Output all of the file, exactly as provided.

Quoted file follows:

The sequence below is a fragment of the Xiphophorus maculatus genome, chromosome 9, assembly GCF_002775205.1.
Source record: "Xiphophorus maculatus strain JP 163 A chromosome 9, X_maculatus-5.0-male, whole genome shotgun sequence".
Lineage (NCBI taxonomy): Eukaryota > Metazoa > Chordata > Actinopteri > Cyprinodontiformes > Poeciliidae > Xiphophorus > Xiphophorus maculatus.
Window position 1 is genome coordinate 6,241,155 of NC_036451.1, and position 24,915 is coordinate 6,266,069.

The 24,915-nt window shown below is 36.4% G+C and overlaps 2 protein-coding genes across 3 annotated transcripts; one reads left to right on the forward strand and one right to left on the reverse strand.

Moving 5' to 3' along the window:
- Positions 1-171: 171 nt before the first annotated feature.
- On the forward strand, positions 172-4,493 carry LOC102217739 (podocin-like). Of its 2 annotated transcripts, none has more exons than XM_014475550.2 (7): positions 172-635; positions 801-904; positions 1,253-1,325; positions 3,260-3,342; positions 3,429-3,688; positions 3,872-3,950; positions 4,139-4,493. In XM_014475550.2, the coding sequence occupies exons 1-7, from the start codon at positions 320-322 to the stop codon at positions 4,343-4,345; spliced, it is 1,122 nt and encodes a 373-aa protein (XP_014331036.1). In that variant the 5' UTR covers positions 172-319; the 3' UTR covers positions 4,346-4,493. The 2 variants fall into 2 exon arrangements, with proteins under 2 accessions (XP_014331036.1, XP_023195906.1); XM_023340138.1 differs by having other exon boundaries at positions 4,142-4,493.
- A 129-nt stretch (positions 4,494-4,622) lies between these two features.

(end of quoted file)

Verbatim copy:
The sequence below is a fragment of the Xiphophorus maculatus genome, chromosome 9, assembly GCF_002775205.1.
Source record: "Xiphophorus maculatus strain JP 163 A chromosome 9, X_maculatus-5.0-male, whole genome shotgun sequence".
Lineage (NCBI taxonomy): Eukaryota > Metazoa > Chordata > Actinopteri > Cyprinodontiformes > Poeciliidae > Xiphophorus > Xiphophorus maculatus.
Window position 1 is genome coordinate 6,241,155 of NC_036451.1, and position 24,915 is coordinate 6,266,069.

The 24,915-nt window shown below is 36.4% G+C and overlaps 2 protein-coding genes across 3 annotated transcripts; one reads left to right on the forward strand and one right to left on the reverse strand.

Moving 5' to 3' along the window:
- Positions 1-171: 171 nt before the first annotated feature.
- On the forward strand, positions 172-4,493 carry LOC102217739 (podocin-like). Of its 2 annotated transcripts, none has more exons than XM_014475550.2 (7): positions 172-635; positions 801-904; positions 1,253-1,325; positions 3,260-3,342; positions 3,429-3,688; positions 3,872-3,950; positions 4,139-4,493. In XM_014475550.2, the coding sequence occupies exons 1-7, from the start codon at positions 320-322 to the stop codon at positions 4,343-4,345; spliced, it is 1,122 nt and encodes a 373-aa protein (XP_014331036.1). In that variant the 5' UTR covers positions 172-319; the 3' UTR covers positions 4,346-4,493. The 2 variants fall into 2 exon arrangements, with proteins under 2 accessions (XP_014331036.1, XP_023195906.1); XM_023340138.1 differs by having other exon boundaries at positions 4,142-4,493.
- A 129-nt stretch (positions 4,494-4,622) lies between these two features.